It corrects an issue for some iPhone 7 and iPhone 7 Plus devices, where audio and haptic feedback wasn't working. Recently developer Felix Krause (via MacRumors) posted proof of concept of a phishing attack that iOS developers could use to gain the user's Apple ID and password. Today, iOS 11.0.3 was released, apparently for the sole objective of exterminating a couple of bugs that were affecting users of the Apple iPhone 6s, the Apple iPhone 7 and Apple iPhone 7 Plus. The static noise was heard when users were on a phone call or using FaceTime. iOS 11's previous update, iOS 11.0.1, was released two weeks ago and included fixes to bug issues. Apple went so far as to include a reminder to use Apple-certified screen fix services in the update notes, something I haven't seen before. "Non-genuine replacement displays may have compromised visual quality and may fail to work correctly".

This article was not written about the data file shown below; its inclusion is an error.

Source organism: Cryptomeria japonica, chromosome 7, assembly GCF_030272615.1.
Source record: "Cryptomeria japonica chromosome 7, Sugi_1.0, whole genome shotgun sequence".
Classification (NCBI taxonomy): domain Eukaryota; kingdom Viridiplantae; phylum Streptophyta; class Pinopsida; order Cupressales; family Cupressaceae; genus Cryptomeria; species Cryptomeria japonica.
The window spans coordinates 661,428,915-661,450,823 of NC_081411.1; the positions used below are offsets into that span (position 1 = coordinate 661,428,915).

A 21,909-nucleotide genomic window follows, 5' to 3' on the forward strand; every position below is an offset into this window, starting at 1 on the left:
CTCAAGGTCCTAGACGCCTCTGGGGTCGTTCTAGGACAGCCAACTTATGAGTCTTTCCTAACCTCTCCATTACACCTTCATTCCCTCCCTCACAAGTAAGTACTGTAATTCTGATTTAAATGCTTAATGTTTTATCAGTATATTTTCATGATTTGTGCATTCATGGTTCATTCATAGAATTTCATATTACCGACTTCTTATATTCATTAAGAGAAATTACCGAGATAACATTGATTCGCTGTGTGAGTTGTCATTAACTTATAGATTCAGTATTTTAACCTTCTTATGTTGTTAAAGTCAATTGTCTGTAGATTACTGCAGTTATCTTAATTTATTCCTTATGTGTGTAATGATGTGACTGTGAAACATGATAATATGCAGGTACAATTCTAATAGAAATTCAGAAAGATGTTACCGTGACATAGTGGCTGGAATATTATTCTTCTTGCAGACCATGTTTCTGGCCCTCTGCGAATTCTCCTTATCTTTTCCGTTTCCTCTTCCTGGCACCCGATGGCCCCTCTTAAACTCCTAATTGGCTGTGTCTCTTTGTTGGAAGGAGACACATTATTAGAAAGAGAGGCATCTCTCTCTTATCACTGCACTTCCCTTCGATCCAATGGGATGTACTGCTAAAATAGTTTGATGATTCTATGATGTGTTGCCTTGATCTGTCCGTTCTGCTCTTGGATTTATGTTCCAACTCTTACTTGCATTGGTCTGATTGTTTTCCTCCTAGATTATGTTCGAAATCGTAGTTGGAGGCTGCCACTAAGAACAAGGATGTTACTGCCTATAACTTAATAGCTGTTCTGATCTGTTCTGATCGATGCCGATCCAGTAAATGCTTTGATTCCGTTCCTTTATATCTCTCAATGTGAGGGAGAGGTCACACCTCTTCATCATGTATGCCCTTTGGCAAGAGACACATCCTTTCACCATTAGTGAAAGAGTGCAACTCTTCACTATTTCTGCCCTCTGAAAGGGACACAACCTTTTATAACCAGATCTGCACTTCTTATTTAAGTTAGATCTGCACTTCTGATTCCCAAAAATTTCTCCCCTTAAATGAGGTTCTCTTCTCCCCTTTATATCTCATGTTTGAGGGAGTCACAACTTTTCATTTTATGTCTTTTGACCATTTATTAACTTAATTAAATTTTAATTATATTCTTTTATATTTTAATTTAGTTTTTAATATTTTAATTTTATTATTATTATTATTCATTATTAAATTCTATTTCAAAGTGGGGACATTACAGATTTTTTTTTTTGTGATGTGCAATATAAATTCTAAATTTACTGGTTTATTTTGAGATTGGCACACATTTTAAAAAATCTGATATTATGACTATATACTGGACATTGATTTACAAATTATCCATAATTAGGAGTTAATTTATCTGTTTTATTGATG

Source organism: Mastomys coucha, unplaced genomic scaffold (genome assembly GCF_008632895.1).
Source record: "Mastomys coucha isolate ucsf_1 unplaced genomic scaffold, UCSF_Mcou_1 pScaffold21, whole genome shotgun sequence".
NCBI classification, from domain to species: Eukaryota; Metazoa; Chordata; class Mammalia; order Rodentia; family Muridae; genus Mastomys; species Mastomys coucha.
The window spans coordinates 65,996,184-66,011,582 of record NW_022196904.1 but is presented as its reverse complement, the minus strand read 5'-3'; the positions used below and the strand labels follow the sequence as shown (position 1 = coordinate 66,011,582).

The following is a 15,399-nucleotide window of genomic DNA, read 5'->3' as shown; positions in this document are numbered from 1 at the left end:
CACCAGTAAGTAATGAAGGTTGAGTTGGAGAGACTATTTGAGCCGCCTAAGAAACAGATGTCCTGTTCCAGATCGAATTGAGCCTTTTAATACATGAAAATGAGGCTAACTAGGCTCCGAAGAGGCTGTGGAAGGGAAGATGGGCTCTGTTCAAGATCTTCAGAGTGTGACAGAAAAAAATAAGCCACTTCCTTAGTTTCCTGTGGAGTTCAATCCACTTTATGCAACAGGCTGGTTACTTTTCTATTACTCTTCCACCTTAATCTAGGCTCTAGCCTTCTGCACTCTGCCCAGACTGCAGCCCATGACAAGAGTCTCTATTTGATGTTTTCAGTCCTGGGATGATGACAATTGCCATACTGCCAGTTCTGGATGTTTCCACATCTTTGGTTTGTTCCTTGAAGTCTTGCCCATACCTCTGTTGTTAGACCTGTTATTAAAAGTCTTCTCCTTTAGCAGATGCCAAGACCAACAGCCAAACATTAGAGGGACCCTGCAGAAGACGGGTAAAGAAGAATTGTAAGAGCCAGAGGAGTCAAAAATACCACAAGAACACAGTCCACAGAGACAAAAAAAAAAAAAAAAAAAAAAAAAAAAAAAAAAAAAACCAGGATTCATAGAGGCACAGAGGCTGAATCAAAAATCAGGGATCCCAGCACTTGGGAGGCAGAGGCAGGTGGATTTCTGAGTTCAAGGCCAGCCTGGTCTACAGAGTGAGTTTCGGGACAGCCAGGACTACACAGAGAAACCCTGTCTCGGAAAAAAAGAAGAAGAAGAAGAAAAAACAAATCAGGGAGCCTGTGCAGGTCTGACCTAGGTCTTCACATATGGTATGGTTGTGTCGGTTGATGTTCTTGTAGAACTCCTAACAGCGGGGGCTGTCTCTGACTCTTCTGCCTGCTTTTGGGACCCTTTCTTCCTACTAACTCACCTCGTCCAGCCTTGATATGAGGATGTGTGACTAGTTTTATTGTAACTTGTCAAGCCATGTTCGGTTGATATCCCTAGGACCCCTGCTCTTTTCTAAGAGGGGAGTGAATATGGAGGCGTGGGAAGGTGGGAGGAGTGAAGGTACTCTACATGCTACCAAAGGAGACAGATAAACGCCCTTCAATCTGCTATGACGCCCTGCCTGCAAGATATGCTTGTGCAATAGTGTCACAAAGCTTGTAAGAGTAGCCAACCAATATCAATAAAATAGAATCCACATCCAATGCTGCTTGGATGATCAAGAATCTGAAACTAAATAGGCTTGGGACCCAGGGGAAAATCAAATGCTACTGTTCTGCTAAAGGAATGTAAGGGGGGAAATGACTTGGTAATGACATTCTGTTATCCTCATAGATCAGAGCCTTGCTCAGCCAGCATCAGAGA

iOS 11.0.3 comes about a month after the official rollout of iOS 11, itself a major update to the Apple operating system. That's accompanied by a passive-aggressive note warning against repairs made with non-Apple parts. As the name suggests, it's the third update since iOS 11 was released for all customers on September 19th. As such, beyond the bug fixes, there aren't any remarkable, user-facing changes to the iOS 11 experience in these last few updates.
iPhone and iPad users have been warned of a new type of phishing scam that tricks you into giving away your Apple ID. As Krause says, "Just ask your users politely, they'll probably just hand over their credentials, as they're trained to do so".
To obtain the update, simply go to Settings General Software Update on your iOS device.